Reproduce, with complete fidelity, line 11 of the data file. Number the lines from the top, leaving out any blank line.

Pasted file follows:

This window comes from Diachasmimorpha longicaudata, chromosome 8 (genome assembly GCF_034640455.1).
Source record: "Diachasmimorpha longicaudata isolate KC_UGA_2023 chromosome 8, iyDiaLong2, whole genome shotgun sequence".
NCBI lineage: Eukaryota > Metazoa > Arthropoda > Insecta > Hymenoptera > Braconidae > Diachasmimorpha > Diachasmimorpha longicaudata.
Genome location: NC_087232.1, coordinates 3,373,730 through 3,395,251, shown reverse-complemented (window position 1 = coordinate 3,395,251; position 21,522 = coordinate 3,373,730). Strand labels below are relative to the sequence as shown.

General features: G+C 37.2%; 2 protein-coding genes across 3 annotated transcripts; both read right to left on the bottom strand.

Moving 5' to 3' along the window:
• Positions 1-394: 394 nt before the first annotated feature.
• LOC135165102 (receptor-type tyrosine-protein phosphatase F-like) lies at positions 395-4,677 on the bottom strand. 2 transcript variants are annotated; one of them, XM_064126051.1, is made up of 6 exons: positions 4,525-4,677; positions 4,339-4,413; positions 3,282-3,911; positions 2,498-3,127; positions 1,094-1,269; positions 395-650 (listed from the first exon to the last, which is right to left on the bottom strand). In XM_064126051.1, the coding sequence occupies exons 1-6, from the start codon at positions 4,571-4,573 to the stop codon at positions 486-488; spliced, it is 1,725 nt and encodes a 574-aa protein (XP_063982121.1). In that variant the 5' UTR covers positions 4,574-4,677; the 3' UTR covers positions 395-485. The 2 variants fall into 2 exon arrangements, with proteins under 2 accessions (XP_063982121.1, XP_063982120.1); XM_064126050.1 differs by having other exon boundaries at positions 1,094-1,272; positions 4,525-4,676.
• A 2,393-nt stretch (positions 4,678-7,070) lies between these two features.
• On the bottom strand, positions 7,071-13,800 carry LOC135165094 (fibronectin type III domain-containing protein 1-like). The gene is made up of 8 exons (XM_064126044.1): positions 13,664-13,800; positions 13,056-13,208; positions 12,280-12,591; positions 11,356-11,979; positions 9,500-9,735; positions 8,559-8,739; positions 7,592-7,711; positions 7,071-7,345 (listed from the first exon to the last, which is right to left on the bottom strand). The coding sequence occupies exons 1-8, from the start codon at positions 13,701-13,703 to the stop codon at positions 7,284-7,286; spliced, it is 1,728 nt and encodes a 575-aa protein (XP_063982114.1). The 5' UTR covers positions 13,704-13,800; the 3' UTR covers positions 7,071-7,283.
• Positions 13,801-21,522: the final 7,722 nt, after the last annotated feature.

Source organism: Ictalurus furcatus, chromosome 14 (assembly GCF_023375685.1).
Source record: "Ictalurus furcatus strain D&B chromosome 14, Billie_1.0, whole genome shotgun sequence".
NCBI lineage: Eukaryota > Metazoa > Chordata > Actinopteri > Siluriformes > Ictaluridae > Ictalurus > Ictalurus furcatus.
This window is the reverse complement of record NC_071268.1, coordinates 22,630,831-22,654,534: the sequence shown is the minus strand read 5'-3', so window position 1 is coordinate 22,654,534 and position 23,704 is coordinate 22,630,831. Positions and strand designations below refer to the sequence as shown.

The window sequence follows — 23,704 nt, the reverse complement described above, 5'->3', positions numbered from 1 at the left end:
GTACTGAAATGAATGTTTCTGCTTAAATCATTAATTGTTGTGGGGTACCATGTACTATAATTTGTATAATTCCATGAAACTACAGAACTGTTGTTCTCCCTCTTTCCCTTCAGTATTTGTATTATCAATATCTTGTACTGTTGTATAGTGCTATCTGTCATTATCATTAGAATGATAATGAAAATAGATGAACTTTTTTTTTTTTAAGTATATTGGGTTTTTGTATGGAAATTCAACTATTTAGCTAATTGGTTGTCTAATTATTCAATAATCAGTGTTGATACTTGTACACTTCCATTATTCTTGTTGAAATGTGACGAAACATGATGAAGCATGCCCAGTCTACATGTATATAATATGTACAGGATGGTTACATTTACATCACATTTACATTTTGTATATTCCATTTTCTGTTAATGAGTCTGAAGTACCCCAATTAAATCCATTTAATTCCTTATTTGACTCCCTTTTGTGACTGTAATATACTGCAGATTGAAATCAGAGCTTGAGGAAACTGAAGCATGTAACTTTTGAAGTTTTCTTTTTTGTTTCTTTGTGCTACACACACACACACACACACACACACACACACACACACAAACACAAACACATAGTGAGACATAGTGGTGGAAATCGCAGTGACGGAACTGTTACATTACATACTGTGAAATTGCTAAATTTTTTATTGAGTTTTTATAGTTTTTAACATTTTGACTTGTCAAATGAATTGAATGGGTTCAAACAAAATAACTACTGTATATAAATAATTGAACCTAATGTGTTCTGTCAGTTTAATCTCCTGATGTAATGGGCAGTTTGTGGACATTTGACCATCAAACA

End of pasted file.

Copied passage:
• Positions 13,801-21,522: the final 7,722 nt, after the last annotated feature.